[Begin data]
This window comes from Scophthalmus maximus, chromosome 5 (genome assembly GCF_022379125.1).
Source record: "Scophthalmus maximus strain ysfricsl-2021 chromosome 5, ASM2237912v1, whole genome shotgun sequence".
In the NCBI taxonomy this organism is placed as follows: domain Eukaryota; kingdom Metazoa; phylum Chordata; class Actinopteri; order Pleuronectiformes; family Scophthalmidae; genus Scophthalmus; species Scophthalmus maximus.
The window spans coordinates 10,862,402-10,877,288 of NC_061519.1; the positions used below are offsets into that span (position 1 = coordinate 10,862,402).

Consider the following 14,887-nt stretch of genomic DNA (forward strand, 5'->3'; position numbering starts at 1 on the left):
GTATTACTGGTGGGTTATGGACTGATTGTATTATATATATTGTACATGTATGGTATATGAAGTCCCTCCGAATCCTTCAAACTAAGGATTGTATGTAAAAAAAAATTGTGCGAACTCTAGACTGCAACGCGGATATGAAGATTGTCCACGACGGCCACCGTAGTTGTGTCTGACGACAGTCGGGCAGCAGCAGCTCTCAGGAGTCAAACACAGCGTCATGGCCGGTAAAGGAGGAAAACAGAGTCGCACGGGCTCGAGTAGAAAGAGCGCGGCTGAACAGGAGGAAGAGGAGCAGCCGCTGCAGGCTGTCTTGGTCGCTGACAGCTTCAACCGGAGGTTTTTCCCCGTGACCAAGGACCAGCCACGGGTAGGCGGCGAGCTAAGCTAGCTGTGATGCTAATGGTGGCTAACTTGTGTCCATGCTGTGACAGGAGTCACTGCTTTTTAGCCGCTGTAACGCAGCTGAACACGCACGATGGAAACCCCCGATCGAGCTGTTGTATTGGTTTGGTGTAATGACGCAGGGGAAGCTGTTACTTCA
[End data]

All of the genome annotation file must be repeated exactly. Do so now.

This window comes from Scophthalmus maximus, chromosome 5 (genome assembly GCF_022379125.1).
Source record: "Scophthalmus maximus strain ysfricsl-2021 chromosome 5, ASM2237912v1, whole genome shotgun sequence".
In the NCBI taxonomy this organism is placed as follows: domain Eukaryota; kingdom Metazoa; phylum Chordata; class Actinopteri; order Pleuronectiformes; family Scophthalmidae; genus Scophthalmus; species Scophthalmus maximus.
The window spans coordinates 10,862,402-10,877,288 of NC_061519.1; the positions used below are offsets into that span (position 1 = coordinate 10,862,402).

Consider the following 14,887-nt stretch of genomic DNA (forward strand, 5'->3'; position numbering starts at 1 on the left):
GTATTACTGGTGGGTTATGGACTGATTGTATTATATATATTGTACATGTATGGTATATGAAGTCCCTCCGAATCCTTCAAACTAAGGATTGTATGTAAAAAAAAATTGTGCGAACTCTAGACTGCAACGCGGATATGAAGATTGTCCACGACGGCCACCGTAGTTGTGTCTGACGACAGTCGGGCAGCAGCAGCTCTCAGGAGTCAAACACAGCGTCATGGCCGGTAAAGGAGGAAAACAGAGTCGCACGGGCTCGAGTAGAAAGAGCGCGGCTGAACAGGAGGAAGAGGAGCAGCCGCTGCAGGCTGTCTTGGTCGCTGACAGCTTCAACCGGAGGTTTTTCCCCGTGACCAAGGACCAGCCACGGGTAGGCGGCGAGCTAAGCTAGCTGTGATGCTAATGGTGGCTAACTTGTGTCCATGCTGTGACAGGAGTCACTGCTTTTTAGCCGCTGTAACGCAGCTGAACACGCACGATGGAAACCCCCGATCGAGCTGTTGTATTGGTTTGGTGTAATGACGCAGGGGAAGCTGTTACTTCA